Several readers, kind enough to read and respond to my posts concerning Dr. Rand Paul, have concluded that:
- I must be pro-choice even though I am staunchly pro-life;
- I am a desperate, liberal blogger being screened by Paul’s campaign staff and prevented from discovering their secret whereabouts, because they know I am hostile;
- I hate Rand Paul because he doesn’t fit the conservative box;
- In spite of having a Christian or Jewish name, I attack Paul because I am really a Marxist-Pagan.
If I have asked questions concerning Dr. Rand Paul, I have done so, not because I secretly love high taxes, abortion, shredding the Constitution, omniscient, omnipotent government, and/or am the owner of the Federal Reserve, afraid of losing my fortune, should Rand the Reformer be elected.
I joined the sane, true conservatives raising the alarm about Dr. Paul because I believe he espouses the same isolationist, anti-Semitic, utopian agenda as his father, Ron Paul. I am concerned that his idealistic foreign policy is based on a Conspiracy-saturated world-view, including the idea that men and women who served in the government and military on September 11th, facilitated the terrorist attacks that killed three thousand Americans.
Most of all, I am convinced that Paul Jr.’s foreign policy decisions will be rooted in a vision of the United States as the primary agent of disorder in the world, a capitalist empire that rapes and pillages to engorge corporations. Acting upon this vision, Dr. Paul will vote to diminish our presence in the world, enabling the re-emergence of Marxism and the establishment of totalitarian Islamic regimes that, together, will attempt to annihilate Western civilization.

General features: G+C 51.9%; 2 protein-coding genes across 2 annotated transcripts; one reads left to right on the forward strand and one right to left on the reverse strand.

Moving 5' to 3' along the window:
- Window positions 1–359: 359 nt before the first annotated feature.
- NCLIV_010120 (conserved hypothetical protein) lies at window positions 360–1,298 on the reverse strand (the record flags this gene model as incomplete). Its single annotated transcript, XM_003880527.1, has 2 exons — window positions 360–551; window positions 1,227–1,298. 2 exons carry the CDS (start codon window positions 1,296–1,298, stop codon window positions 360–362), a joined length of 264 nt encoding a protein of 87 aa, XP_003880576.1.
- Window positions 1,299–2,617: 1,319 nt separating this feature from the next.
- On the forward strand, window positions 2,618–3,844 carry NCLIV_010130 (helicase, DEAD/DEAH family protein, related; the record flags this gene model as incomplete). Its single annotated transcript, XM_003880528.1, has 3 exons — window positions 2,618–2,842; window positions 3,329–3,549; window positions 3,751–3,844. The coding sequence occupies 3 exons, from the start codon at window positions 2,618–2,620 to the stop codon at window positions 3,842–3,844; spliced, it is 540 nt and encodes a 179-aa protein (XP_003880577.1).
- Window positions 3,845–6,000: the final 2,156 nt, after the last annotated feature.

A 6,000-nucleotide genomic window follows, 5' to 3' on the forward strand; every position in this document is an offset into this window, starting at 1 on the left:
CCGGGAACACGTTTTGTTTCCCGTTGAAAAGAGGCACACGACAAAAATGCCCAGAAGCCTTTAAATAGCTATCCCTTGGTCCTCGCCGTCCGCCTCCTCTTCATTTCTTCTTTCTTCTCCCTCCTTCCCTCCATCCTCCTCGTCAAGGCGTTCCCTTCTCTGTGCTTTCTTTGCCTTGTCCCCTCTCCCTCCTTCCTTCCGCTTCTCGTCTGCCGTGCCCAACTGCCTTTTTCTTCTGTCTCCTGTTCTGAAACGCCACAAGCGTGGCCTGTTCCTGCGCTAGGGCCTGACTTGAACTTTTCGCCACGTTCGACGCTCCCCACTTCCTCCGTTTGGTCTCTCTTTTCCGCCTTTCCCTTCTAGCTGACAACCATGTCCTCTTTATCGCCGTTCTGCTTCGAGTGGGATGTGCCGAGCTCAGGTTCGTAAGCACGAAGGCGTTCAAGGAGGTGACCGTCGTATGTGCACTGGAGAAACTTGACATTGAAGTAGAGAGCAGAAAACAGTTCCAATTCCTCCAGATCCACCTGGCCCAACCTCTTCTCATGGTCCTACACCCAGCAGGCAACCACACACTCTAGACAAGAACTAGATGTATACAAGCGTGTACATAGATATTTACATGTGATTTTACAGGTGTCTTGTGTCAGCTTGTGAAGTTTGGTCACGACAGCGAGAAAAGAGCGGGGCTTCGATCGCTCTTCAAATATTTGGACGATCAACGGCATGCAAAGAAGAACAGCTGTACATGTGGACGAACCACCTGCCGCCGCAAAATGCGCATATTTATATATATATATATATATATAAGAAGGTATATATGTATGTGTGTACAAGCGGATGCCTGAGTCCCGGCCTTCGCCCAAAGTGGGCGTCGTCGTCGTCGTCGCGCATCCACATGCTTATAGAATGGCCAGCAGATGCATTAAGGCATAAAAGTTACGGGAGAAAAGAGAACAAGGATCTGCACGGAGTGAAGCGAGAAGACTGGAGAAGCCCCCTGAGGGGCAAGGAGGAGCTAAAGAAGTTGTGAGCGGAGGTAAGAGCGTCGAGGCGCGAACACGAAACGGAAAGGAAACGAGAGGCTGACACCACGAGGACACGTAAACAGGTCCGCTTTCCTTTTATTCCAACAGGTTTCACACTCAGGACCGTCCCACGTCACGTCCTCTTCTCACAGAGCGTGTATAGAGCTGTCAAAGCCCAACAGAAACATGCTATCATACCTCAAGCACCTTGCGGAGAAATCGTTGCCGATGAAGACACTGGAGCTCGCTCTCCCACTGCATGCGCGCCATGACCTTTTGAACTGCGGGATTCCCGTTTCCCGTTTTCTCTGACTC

Am I justified in asserting these beliefs concerning Rand Paul?
Although Paul now attempts to distance himself from his father’s vociferous antipathy for a strong American military presence in the world, the War on Islamic Terrorism, and active practical support for Israel, this readjusting of his image is belied by the simple fact that Rand spent the 2007-2008 campaign year diligently working to place his father — and consequently his father’s ideology — in the White House.
Whatever Rand claims to think of his father today, two years ago, he thought he should be President of the United States.
In 2009, Rand Paul was a guest on Anti-War Radio hosted by Scott Horton. During the interview, Paul concurred that the most important issue facing America is the dismantling of the “Military Industrial Complex.” That is, the supposed mutually beneficial interaction of the military and corporations manipulating politics to profit from wars of their own making. Paul stated that a coalition of the Left and Right opposing this Complex was what “you needed to win an election.”
Paul also told Horton that he held:
“…almost all the same ideas of my father, but would have to present them differently, so as to win the Primary.”